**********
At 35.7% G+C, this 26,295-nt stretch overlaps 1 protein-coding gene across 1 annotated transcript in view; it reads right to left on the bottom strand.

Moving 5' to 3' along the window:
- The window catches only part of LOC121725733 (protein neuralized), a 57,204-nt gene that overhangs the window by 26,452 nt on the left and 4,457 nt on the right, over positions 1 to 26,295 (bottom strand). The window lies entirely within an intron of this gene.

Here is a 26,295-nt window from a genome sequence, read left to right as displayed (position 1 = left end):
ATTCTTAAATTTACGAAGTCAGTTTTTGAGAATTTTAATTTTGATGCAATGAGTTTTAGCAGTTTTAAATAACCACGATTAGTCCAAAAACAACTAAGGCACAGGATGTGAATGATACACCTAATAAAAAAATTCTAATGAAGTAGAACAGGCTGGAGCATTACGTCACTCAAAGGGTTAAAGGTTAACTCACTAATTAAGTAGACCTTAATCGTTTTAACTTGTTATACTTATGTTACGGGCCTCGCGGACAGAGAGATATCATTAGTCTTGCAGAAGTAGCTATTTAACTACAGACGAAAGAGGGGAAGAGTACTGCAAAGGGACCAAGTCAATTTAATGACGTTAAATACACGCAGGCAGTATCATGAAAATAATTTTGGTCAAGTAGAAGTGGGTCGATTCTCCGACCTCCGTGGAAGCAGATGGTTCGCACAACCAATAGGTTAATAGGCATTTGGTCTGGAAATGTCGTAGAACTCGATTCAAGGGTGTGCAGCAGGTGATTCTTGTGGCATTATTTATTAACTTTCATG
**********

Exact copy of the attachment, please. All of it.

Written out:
At 35.7% G+C, this 26,295-nt stretch overlaps 1 protein-coding gene across 1 annotated transcript in view; it reads right to left on the bottom strand.

Moving 5' to 3' along the window:
- The window catches only part of LOC121725733 (protein neuralized), a 57,204-nt gene that overhangs the window by 26,452 nt on the left and 4,457 nt on the right, over positions 1 to 26,295 (bottom strand). The window lies entirely within an intron of this gene.

Here is a 26,295-nt window from a genome sequence, read left to right as displayed (position 1 = left end):
ATTCTTAAATTTACGAAGTCAGTTTTTGAGAATTTTAATTTTGATGCAATGAGTTTTAGCAGTTTTAAATAACCACGATTAGTCCAAAAACAACTAAGGCACAGGATGTGAATGATACACCTAATAAAAAAATTCTAATGAAGTAGAACAGGCTGGAGCATTACGTCACTCAAAGGGTTAAAGGTTAACTCACTAATTAAGTAGACCTTAATCGTTTTAACTTGTTATACTTATGTTACGGGCCTCGCGGACAGAGAGATATCATTAGTCTTGCAGAAGTAGCTATTTAACTACAGACGAAAGAGGGGAAGAGTACTGCAAAGGGACCAAGTCAATTTAATGACGTTAAATACACGCAGGCAGTATCATGAAAATAATTTTGGTCAAGTAGAAGTGGGTCGATTCTCCGACCTCCGTGGAAGCAGATGGTTCGCACAACCAATAGGTTAATAGGCATTTGGTCTGGAAATGTCGTAGAACTCGATTCAAGGGTGTGCAGCAGGTGATTCTTGTGGCATTATTTATTAACTTTCATG